Current Projects

The Tibetan Origins of the Great Perfection: A study of the works of the Indo-Chinese Buddhist master Śrī Siṃha

Principle investigator (PI): Dr Georgios T. Halkias
Start date: 2024 Jan
Fund source: GRF Fund

From the 8th century onwards various Buddhist traditions were introduced to Tibet that drew from a complex mosaic of thriving Mahāyāna cultures in neighbouring China, India, Nepal, and Central Asia. Among the many outstanding developments that emerged from Buddhism's transmission in Tibet is a heterogenous collection of spiritual precepts and practices known as the Great Perfection (Dzogchen). This Buddhist tradition, also known as Atiyoga (highest yoga), is the only non-dual contemplative system to develop exclusively in Tibet. Its adherents consider it to be the highest expression of Buddhist philosophical thought that reached its most elaborate articulation in the Seminal Heart literature of the 14th century. Despite a few critical and significant studies of the movement’s early history, there is no consensus among scholars as to its origins, chronology, and formative phases.This research project will significantly enrich our understanding of Śrī Siṃha’s role in the lineage-based transmission of the Great Perfection to Tibet and his relationship with other early Great Perfection figures and texts. Furthermore, it will yield an interpretive framework for critically evaluating the early development of the Great Perfection’s fundamental tenets, and for ascertaining their diachronic effect on the philosophical, literary, and visionary traditions of Tibetan Buddhism. 

Funeral Biographies of Buddhist Monks and Nuns

Principle investigator (PI): Dr. Guang Xing
Start date: 2022 Jun
Fund source: UGC fund (with the support of Mrs. Anita Hudson and Mr. Kenneth Hudson)

This research project is a study and annotations of the Funeral Biographies of Buddhist monks and Nuns in the Tang and Song dynasties. As funeral biographies always include details about personal conduct, family life, local conditions, and social and cultural practices, they can be tremendously helpful in giving the reader a sense of the ways of thinking of their period and the realities of daily life, especially among the elite class.

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The neurophysiological effect of repetitive religious chanting on the connectivity between brain regions and heart

Principle investigator (PI): Ven. Hin Hung
Co-PI: Dr. Gao Junling, Dr. Bonnie W.Y. Wu
Start date: 2021 Apr
Fund source: UGC fund (with the support of Mrs. Lee Fung Kung Wah (Mrs. Simon K.Y. Lee))

Stress is a prevailing condition in the current society, especially during an unprecedented pandemic. Religious chanting has been practiced in both East and West, for instance, chanting the name of Amitabha or mantra is broadly practiced. It is assumed that this kind of religious chanting can help practitioners to improve spiritual and mental wellbeing. The purpose of this study is to examine the effect of religious chanting on stress reduction and psychological wellbeing, from a behavioral and neuroimaging perspective.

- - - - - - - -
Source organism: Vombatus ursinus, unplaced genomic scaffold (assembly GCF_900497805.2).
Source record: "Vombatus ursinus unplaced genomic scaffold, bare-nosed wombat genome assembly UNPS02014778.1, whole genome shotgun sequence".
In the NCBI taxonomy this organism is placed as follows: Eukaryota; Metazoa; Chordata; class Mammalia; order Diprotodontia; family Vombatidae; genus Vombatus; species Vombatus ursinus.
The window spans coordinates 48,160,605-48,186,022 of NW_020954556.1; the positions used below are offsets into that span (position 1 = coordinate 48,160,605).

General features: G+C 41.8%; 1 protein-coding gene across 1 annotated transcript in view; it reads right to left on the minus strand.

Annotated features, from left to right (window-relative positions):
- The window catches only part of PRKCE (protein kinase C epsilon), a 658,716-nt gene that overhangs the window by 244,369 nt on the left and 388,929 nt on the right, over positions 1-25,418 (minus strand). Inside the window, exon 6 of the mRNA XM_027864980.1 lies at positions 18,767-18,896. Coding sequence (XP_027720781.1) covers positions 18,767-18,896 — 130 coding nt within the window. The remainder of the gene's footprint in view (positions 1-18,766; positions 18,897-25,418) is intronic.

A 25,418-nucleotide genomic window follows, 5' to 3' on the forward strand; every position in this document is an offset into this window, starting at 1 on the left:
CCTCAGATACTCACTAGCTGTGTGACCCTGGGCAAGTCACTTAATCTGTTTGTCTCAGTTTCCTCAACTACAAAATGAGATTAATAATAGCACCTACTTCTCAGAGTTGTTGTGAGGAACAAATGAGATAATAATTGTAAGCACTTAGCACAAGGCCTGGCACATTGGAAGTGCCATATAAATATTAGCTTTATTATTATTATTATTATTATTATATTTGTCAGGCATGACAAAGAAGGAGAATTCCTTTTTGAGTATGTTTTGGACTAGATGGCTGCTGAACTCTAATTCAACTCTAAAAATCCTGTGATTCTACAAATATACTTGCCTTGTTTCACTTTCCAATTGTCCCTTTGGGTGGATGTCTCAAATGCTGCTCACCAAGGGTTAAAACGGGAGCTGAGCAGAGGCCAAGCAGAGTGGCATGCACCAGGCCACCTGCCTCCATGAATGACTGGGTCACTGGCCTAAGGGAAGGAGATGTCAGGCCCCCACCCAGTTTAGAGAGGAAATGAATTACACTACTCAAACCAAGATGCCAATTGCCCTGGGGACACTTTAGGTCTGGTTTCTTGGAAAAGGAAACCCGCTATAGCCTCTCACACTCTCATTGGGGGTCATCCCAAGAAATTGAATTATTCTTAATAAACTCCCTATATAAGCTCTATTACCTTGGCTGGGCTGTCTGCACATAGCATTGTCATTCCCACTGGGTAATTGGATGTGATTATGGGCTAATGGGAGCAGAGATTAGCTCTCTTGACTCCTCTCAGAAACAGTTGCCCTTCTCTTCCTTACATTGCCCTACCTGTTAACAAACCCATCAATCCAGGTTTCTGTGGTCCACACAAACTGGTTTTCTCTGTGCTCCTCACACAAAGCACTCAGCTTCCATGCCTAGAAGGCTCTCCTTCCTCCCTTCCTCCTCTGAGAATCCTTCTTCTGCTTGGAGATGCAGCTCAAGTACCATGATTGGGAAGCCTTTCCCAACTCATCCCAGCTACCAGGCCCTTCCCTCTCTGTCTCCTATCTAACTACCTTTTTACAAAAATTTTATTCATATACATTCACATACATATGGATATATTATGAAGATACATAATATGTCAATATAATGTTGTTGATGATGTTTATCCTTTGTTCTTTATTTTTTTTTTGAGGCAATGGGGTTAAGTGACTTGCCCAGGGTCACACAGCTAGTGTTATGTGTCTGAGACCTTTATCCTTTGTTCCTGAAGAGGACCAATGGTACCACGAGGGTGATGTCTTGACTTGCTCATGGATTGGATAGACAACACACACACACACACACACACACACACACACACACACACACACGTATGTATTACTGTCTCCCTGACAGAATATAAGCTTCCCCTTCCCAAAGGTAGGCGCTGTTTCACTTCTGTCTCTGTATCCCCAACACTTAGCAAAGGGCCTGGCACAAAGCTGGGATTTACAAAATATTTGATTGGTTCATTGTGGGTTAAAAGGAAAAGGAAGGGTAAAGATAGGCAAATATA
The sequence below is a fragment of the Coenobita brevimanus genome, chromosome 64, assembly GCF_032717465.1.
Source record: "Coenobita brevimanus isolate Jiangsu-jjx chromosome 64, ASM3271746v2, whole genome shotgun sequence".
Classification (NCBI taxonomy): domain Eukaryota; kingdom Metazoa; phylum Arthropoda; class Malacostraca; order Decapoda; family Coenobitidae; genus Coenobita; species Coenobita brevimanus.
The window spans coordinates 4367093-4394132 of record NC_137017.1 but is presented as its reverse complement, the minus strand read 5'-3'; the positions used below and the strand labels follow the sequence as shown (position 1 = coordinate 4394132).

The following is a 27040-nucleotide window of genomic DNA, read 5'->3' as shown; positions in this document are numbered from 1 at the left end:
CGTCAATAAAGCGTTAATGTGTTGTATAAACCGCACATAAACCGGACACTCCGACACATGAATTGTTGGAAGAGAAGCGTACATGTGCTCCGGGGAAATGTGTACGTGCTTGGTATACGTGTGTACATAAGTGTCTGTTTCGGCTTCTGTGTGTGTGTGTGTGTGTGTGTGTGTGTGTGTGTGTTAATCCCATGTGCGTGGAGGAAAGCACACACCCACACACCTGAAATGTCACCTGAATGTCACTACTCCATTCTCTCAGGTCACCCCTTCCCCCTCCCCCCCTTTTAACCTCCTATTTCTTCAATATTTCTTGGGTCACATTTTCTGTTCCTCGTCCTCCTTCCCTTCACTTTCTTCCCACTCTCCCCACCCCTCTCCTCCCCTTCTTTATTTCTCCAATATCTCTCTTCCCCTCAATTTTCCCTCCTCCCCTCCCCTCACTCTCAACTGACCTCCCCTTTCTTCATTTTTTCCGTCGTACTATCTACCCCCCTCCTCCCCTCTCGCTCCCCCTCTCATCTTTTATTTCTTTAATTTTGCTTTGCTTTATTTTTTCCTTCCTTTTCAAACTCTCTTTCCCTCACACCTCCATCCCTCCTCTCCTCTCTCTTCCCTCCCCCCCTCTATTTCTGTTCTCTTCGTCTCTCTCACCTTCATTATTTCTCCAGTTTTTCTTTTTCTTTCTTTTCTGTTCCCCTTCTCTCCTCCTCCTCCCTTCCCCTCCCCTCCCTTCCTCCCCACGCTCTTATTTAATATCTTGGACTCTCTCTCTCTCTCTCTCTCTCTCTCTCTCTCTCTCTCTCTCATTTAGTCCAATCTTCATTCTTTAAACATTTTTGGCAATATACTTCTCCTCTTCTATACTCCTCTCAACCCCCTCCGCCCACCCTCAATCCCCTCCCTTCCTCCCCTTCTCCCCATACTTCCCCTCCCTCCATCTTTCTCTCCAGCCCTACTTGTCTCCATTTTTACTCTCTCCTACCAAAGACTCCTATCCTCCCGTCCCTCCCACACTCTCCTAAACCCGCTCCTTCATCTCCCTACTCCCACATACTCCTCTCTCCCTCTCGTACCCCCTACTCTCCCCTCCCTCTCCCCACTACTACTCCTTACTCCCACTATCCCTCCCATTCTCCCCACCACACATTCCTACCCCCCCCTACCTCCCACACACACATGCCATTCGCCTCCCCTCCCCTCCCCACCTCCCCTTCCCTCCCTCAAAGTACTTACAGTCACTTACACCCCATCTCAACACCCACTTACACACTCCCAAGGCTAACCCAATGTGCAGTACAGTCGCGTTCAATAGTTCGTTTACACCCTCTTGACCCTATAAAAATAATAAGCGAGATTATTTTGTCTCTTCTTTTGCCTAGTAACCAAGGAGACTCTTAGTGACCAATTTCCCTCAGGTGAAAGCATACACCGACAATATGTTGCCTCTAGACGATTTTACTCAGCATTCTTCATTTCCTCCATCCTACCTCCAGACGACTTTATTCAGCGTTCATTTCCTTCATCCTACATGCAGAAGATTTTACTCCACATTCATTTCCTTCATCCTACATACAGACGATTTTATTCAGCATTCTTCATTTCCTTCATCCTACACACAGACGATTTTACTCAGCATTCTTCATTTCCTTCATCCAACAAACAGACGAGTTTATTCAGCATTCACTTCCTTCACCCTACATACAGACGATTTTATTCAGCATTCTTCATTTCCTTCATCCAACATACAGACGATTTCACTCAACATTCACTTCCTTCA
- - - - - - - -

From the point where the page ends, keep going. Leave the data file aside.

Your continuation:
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The Mahā-aṭṭhakathā Quotations of the Samantapāsādikā Vinaya Commentary: A Critical Edition and Translation, and A Study on Theriya Vinaya Views

Principle investigator (PI): Dr. G.A. Somaratne
Start date: 2021 Jan
Fund source: UGC fund

The proposed research will undertake to edit, translate and analyse the quotations of the Mahā-aṭṭḥakathā (lit. ‘Great Commentary’), that appear in the Samantapāsādikā (=Sp), with the aim of contributing towards understanding the divergent views developed on Vinaya within the Mahāvihāra school of Theravāda Buddhism during the first half of the first millennium CE.

 

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The Daode jing and Buddhism: A Conceptual Comparison

Principle investigator (PI): Dr. Chengzhong Pu
Start date: 2020 Aug
Fund source: UGC fund

Soon after its advent in China, Buddhism was considered by some Chinese to advocate similar teachings as what the Daode jing does. This idea had repeatedly echoed in the writings of some Chinese during the long history of Chinese Buddhism. Yet, there seems to have no attempt trying to systematically identify what exactly was that which made some Chinese believe so in the first place. This project aims to analyze the elements which might have been understood to be something shared by the Daode jing and Buddhist scriptures. To be precise, these few aspects will be dealt with: the thought that the human body is a source of suffering, the notion of abstaining from desires, and the concept of kindness.

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Buddhism and Chinese Culture

Principle investigator (PI): Dr. Guang Xing
Start date: 2020 Jul
Fund source: UGC fund

This research project mainly studies the Buddhist interaction with and impact on Chinese culture on all levels, including philosophy, morality, religions, language, literature, art, and architecture. As a result, Buddhism has successfully integrated into the traditional Chinese culture, and become one of its three pillars. The other two are traditional Chinese philosophical systems of thought namely Confucianism and Daoism. Aimed to give an introduction of Buddhist influence and impact on Chinese culture, the discussion of this book is divided into two parts: the first half takes the theoretical approach to the philosophical and moral issues, and the second half focuses on the thematic issues.